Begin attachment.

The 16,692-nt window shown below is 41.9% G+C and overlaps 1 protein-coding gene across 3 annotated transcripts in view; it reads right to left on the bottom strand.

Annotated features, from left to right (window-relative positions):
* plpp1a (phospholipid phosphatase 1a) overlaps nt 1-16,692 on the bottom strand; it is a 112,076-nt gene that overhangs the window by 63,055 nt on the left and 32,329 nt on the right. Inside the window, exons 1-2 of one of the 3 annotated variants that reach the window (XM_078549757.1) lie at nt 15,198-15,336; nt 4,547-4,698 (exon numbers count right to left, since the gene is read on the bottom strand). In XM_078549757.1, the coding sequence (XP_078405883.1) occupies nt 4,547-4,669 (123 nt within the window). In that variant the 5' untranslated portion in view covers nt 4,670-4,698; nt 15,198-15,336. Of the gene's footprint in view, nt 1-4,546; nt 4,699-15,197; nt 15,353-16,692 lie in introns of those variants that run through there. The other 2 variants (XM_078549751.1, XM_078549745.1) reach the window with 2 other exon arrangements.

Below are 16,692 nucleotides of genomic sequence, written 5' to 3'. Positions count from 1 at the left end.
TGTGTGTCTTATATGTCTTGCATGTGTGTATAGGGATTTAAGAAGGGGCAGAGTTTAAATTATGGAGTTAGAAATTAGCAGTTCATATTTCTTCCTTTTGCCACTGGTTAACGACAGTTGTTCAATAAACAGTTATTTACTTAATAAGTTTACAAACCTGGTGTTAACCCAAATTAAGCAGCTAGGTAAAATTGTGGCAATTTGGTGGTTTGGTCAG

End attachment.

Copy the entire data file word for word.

The 16,692-nt window shown below is 41.9% G+C and overlaps 1 protein-coding gene across 3 annotated transcripts in view; it reads right to left on the bottom strand.

Annotated features, from left to right (window-relative positions):
* plpp1a (phospholipid phosphatase 1a) overlaps nt 1-16,692 on the bottom strand; it is a 112,076-nt gene that overhangs the window by 63,055 nt on the left and 32,329 nt on the right. Inside the window, exons 1-2 of one of the 3 annotated variants that reach the window (XM_078549757.1) lie at nt 15,198-15,336; nt 4,547-4,698 (exon numbers count right to left, since the gene is read on the bottom strand). In XM_078549757.1, the coding sequence (XP_078405883.1) occupies nt 4,547-4,669 (123 nt within the window). In that variant the 5' untranslated portion in view covers nt 4,670-4,698; nt 15,198-15,336. Of the gene's footprint in view, nt 1-4,546; nt 4,699-15,197; nt 15,353-16,692 lie in introns of those variants that run through there. The other 2 variants (XM_078549751.1, XM_078549745.1) reach the window with 2 other exon arrangements.

Below are 16,692 nucleotides of genomic sequence, written 5' to 3'. Positions count from 1 at the left end.
TGTGTGTCTTATATGTCTTGCATGTGTGTATAGGGATTTAAGAAGGGGCAGAGTTTAAATTATGGAGTTAGAAATTAGCAGTTCATATTTCTTCCTTTTGCCACTGGTTAACGACAGTTGTTCAATAAACAGTTATTTACTTAATAAGTTTACAAACCTGGTGTTAACCCAAATTAAGCAGCTAGGTAAAATTGTGGCAATTTGGTGGTTTGGTCAG